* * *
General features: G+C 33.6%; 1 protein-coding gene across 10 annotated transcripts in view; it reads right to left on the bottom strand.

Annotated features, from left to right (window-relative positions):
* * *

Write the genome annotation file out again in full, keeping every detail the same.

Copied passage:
General features: G+C 33.6%; 1 protein-coding gene across 10 annotated transcripts in view; it reads right to left on the bottom strand.

Annotated features, from left to right (window-relative positions):